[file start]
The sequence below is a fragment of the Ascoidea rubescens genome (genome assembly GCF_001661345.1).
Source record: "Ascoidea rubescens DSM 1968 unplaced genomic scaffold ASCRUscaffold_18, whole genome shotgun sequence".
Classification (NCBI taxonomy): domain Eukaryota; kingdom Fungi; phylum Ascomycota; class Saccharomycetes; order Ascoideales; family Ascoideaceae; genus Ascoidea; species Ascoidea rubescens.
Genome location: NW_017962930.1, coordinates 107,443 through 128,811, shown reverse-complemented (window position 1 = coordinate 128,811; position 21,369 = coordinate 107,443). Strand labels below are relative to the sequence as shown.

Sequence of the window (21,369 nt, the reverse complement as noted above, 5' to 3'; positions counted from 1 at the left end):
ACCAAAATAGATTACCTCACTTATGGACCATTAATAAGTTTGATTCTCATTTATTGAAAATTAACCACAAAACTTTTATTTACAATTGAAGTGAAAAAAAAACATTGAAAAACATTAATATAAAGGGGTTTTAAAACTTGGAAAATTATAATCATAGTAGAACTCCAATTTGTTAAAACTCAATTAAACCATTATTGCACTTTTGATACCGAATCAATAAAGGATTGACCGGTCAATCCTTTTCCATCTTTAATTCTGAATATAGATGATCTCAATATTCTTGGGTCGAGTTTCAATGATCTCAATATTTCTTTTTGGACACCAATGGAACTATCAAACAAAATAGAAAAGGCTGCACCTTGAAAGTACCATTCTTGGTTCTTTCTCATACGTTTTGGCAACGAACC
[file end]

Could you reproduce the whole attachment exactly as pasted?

The sequence below is a fragment of the Ascoidea rubescens genome (genome assembly GCF_001661345.1).
Source record: "Ascoidea rubescens DSM 1968 unplaced genomic scaffold ASCRUscaffold_18, whole genome shotgun sequence".
Classification (NCBI taxonomy): domain Eukaryota; kingdom Fungi; phylum Ascomycota; class Saccharomycetes; order Ascoideales; family Ascoideaceae; genus Ascoidea; species Ascoidea rubescens.
Genome location: NW_017962930.1, coordinates 107,443 through 128,811, shown reverse-complemented (window position 1 = coordinate 128,811; position 21,369 = coordinate 107,443). Strand labels below are relative to the sequence as shown.

Sequence of the window (21,369 nt, the reverse complement as noted above, 5' to 3'; positions counted from 1 at the left end):
ACCAAAATAGATTACCTCACTTATGGACCATTAATAAGTTTGATTCTCATTTATTGAAAATTAACCACAAAACTTTTATTTACAATTGAAGTGAAAAAAAAACATTGAAAAACATTAATATAAAGGGGTTTTAAAACTTGGAAAATTATAATCATAGTAGAACTCCAATTTGTTAAAACTCAATTAAACCATTATTGCACTTTTGATACCGAATCAATAAAGGATTGACCGGTCAATCCTTTTCCATCTTTAATTCTGAATATAGATGATCTCAATATTCTTGGGTCGAGTTTCAATGATCTCAATATTTCTTTTTGGACACCAATGGAACTATCAAACAAAATAGAAAAGGCTGCACCTTGAAAGTACCATTCTTGGTTCTTTCTCATACGTTTTGGCAACGAACC